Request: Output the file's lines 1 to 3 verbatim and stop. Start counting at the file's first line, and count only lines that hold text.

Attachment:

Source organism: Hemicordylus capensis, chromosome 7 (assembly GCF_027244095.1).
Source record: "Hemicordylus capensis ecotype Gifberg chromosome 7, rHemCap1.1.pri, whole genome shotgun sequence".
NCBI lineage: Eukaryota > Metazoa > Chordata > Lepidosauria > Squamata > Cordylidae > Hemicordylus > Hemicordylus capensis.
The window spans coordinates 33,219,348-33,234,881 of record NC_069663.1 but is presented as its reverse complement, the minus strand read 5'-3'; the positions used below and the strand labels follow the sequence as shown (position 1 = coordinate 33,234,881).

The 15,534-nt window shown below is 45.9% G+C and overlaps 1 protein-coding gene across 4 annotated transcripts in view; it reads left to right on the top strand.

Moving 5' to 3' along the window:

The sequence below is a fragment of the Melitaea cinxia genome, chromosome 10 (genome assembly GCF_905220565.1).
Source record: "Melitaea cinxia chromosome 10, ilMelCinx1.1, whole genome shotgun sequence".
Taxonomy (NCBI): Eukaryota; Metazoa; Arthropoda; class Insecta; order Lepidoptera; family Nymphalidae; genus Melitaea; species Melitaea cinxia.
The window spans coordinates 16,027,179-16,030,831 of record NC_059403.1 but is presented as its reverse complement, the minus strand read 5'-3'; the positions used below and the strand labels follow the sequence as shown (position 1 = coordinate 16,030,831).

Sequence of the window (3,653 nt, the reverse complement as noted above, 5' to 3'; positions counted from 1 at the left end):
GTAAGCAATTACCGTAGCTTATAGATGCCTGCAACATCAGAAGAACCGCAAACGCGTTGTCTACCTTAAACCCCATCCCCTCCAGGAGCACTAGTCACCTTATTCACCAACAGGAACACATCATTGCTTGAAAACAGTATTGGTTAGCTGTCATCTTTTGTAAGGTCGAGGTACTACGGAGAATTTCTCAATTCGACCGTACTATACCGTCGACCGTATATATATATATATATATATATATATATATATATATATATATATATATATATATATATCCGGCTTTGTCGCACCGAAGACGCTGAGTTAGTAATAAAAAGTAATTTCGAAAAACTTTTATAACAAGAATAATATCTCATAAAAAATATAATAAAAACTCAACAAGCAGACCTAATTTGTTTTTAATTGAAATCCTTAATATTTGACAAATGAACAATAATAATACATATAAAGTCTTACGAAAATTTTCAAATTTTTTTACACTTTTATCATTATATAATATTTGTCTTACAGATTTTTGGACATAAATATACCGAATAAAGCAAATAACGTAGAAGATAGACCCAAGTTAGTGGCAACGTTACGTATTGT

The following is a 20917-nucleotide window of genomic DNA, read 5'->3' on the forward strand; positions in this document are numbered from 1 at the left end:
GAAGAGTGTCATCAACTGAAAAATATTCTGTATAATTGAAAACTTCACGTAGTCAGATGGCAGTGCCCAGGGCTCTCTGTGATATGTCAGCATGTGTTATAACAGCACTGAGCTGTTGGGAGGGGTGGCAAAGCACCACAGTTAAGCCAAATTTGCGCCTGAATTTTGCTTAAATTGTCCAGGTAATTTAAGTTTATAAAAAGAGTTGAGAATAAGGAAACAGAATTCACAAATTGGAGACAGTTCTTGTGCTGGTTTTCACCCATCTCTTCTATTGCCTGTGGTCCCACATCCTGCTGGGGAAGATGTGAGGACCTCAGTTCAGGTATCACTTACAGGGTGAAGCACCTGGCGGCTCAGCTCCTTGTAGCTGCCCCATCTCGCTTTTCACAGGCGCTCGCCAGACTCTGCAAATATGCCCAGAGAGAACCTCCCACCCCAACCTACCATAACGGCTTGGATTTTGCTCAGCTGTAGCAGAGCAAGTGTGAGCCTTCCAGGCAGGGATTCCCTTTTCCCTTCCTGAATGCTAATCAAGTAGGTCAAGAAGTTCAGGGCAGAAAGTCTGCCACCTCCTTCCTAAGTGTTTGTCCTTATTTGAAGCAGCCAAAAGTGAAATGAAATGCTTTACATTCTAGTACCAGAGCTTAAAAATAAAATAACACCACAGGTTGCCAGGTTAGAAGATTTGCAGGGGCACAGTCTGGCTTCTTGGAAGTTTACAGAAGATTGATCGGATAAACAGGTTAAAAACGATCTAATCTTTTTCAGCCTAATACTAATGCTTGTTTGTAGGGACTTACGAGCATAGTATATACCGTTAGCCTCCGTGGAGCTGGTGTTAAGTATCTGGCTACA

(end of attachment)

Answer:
Source organism: Hemicordylus capensis, chromosome 7 (assembly GCF_027244095.1).
Source record: "Hemicordylus capensis ecotype Gifberg chromosome 7, rHemCap1.1.pri, whole genome shotgun sequence".
NCBI lineage: Eukaryota > Metazoa > Chordata > Lepidosauria > Squamata > Cordylidae > Hemicordylus > Hemicordylus capensis.